American Honda just announced its lineup of 2017 Montesa trials motorcycles with the Cota 300RR and the Cota 4RT260. Introduced last year, the Cota 300RR was made for competition (the “RR” suffix stands for “Race Ready”) and is the production model most similar to the prototypes used by factory Honda Montesa riders. For 2017, the 300RR has new ECU mapping that improves engine response in the low and middle rpm ranges that are especially important for trials motorcycles. Another aspect that contributes to engine response is the new three-ring piston (up from two), which helps prevent leakage and improves durability. The piston is now lighter and has a flatter top, reducing vibration and making combustion more efficient at low rpm. The cylinder has also been redesigned to match the new piston, further improving engine efficiency. The chassis has also been updated, with new, suppler settings for the Tech fork, similar to those used by factory riders. Finally, the muffler is more robust with reinforced mounts, and the rear-brake pedal has been shortened to avoid impacts and allow the rider more freedom of movement. The price is $9,999. Availability: December 2016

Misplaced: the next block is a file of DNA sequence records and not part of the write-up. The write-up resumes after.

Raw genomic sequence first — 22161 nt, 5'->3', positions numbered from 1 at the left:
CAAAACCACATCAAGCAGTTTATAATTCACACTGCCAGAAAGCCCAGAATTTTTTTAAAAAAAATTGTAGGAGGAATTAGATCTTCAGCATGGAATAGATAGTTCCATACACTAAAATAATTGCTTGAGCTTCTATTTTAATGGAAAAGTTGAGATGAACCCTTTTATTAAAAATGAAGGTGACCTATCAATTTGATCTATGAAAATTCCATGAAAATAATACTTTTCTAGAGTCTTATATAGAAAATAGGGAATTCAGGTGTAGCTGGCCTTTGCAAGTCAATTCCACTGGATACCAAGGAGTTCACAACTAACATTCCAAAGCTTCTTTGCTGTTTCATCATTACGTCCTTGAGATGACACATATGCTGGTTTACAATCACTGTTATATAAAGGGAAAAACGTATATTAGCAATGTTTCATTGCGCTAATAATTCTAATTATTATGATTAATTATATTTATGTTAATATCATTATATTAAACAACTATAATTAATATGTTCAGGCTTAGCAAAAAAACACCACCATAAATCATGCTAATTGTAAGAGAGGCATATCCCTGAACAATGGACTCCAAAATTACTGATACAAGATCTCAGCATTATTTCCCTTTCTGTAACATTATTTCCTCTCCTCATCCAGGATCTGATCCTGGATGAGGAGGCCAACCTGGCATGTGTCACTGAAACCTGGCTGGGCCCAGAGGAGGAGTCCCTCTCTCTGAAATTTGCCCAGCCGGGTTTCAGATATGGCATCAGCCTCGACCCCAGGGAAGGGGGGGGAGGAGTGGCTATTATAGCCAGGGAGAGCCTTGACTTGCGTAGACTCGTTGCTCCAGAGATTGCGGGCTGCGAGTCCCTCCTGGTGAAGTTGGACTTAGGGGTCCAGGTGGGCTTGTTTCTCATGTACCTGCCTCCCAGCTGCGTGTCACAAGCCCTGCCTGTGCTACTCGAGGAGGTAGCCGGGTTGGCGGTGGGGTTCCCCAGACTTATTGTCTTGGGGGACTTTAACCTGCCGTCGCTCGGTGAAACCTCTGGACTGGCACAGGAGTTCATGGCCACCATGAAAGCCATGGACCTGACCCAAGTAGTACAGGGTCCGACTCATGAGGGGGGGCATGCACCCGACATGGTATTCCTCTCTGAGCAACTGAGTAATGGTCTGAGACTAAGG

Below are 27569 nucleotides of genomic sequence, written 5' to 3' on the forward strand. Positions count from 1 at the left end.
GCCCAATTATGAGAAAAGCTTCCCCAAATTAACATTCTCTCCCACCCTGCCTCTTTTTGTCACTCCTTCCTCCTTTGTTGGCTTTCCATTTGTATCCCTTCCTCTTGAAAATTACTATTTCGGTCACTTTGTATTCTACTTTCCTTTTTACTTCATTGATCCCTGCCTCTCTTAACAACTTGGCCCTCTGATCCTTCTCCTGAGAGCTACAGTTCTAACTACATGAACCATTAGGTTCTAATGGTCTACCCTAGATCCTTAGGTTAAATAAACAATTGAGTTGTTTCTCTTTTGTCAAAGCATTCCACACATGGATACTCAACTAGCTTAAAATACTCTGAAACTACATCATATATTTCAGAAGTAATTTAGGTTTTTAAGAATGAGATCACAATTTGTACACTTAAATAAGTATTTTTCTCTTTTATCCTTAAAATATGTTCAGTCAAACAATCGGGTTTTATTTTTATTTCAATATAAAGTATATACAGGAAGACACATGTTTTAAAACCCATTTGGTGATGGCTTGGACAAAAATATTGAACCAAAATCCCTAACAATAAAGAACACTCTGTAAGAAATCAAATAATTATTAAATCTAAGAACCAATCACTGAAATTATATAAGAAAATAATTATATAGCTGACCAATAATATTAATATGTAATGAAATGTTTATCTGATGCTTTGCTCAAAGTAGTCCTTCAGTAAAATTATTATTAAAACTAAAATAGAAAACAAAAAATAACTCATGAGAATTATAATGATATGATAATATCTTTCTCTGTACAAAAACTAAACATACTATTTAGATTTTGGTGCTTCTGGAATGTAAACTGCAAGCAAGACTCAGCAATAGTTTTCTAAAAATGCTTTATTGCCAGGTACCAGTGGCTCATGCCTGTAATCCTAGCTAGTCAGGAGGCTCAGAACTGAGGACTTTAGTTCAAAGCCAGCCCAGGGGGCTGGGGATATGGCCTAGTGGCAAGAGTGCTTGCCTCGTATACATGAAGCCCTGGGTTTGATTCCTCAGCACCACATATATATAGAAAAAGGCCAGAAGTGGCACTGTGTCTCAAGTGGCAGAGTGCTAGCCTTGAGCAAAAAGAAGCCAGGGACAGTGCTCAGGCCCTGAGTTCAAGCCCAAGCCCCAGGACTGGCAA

2017 Honda Montesa Cota 4RT260
2017 Honda Montesa Cota 4RT260

Montesa Cota 4RT260
The 4RT260 was first introduced to the U.S. market in 2015. The 2017 version also has the longer kick-start lever from the 300RR, making starting easier. The 4RT260 retains the reliable 260cc four-stroke engine that was updated last year. A clever crankcase decompressing system reduces the engine-braking effect at closed throttle, improving handling and making the bike feel lighter. Also standard is top-level suspension, with a fork from Tech and a shock from R16V—both well known in the trials world. The price is $7899 and it will be out in November, 2016.




The 2016 U.S. men’s team clinched fourth place in the Trial des Nations International Trophy Division on Sept. 11 on a two-loop course totaling 36 sections in the French and Italian Alps. After the first loop, the U.S. men’s team of Andrew Putt, Bryan Roper and Daniel Blanc-Gonnet was tied for second place with Sweden, with just 3 points for the 18 sections. Germany was in the lead with a single mark, and the Czech Republic was holding at 4. A few minor mishaps on the U.S. team’s part added 6 to the score for the second lap, leaving the team with 9. This allowed the other teams to edge out the United States and put the U.S. team 3 points behind third place.

“The amount of determination, precision and teamwork displayed by Blanc-Gonnet, Putt, and Roper should make our country proud,” said Team Manager Todd Roper.